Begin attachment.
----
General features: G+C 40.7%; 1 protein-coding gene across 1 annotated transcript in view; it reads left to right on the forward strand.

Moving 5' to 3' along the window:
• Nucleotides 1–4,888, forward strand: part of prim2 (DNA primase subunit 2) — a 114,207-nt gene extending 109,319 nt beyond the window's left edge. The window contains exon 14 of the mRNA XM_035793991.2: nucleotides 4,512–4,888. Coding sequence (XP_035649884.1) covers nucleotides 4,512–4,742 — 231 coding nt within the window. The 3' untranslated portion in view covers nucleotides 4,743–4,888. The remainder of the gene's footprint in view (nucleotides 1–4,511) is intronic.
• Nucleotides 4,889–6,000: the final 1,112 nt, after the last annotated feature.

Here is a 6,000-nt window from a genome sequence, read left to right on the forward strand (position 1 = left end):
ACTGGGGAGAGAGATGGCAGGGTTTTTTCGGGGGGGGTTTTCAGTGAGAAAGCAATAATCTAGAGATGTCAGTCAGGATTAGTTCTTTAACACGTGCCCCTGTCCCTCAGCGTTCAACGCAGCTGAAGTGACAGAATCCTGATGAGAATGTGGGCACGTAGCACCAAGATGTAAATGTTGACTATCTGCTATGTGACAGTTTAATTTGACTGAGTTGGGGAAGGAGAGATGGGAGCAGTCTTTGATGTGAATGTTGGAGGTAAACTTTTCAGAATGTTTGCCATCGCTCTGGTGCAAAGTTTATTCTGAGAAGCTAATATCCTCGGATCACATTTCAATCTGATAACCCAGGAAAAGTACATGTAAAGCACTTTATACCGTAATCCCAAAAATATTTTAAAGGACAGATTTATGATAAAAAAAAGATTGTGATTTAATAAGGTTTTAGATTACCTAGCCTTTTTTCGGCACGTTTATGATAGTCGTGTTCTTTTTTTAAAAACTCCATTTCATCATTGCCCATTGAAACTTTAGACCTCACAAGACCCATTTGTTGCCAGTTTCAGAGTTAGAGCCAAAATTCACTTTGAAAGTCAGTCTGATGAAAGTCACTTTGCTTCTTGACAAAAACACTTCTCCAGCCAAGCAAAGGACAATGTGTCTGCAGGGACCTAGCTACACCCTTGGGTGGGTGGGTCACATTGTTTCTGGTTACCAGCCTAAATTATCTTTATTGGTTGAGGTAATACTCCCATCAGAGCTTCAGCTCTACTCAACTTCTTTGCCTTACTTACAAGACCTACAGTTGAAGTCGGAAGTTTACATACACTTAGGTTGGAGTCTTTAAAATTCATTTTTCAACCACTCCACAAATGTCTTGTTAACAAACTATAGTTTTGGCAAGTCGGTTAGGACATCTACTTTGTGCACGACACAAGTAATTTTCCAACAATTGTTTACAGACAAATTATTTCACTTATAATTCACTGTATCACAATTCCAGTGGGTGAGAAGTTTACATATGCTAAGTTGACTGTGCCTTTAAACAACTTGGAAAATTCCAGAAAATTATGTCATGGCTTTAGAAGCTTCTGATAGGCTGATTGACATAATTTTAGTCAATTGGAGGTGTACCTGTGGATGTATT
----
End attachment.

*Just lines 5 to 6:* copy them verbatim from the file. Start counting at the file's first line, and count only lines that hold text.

Here is a 6,000-nt window from a genome sequence, read left to right on the forward strand (position 1 = left end):
ACTGGGGAGAGAGATGGCAGGGTTTTTTCGGGGGGGGTTTTCAGTGAGAAAGCAATAATCTAGAGATGTCAGTCAGGATTAGTTCTTTAACACGTGCCCCTGTCCCTCAGCGTTCAACGCAGCTGAAGTGACAGAATCCTGATGAGAATGTGGGCACGTAGCACCAAGATGTAAATGTTGACTATCTGCTATGTGACAGTTTAATTTGACTGAGTTGGGGAAGGAGAGATGGGAGCAGTCTTTGATGTGAATGTTGGAGGTAAACTTTTCAGAATGTTTGCCATCGCTCTGGTGCAAAGTTTATTCTGAGAAGCTAATATCCTCGGATCACATTTCAATCTGATAACCCAGGAAAAGTACATGTAAAGCACTTTATACCGTAATCCCAAAAATATTTTAAAGGACAGATTTATGATAAAAAAAAGATTGTGATTTAATAAGGTTTTAGATTACCTAGCCTTTTTTCGGCACGTTTATGATAGTCGTGTTCTTTTTTTAAAAACTCCATTTCATCATTGCCCATTGAAACTTTAGACCTCACAAGACCCATTTGTTGCCAGTTTCAGAGTTAGAGCCAAAATTCACTTTGAAAGTCAGTCTGATGAAAGTCACTTTGCTTCTTGACAAAAACACTTCTCCAGCCAAGCAAAGGACAATGTGTCTGCAGGGACCTAGCTACACCCTTGGGTGGGTGGGTCACATTGTTTCTGGTTACCAGCCTAAATTATCTTTATTGGTTGAGGTAATACTCCCATCAGAGCTTCAGCTCTACTCAACTTCTTTGCCTTACTTACAAGACCTACAGTTGAAGTCGGAAGTTTACATACACTTAGGTTGGAGTCTTTAAAATTCATTTTTCAACCACTCCACAAATGTCTTGTTAACAAACTATAGTTTTGGCAAGTCGGTTAGGACATCTACTTTGTGCACGACACAAGTAATTTTCCAACAATTGTTTACAGACAAATTATTTCACTTATAATTCACTGTATCACAATTCCAGTGGGTGAGAAGTTTACATATGCTAAGTTGACTGTGCCTTTAAACAACTTGGAAAATTCCAGAAAATTATGTCATGGCTTTAGAAGCTTCTGATAGGCTGATTGACATAATTTTAGTCAATTGGAGGTGTACCTGTGGATGTATT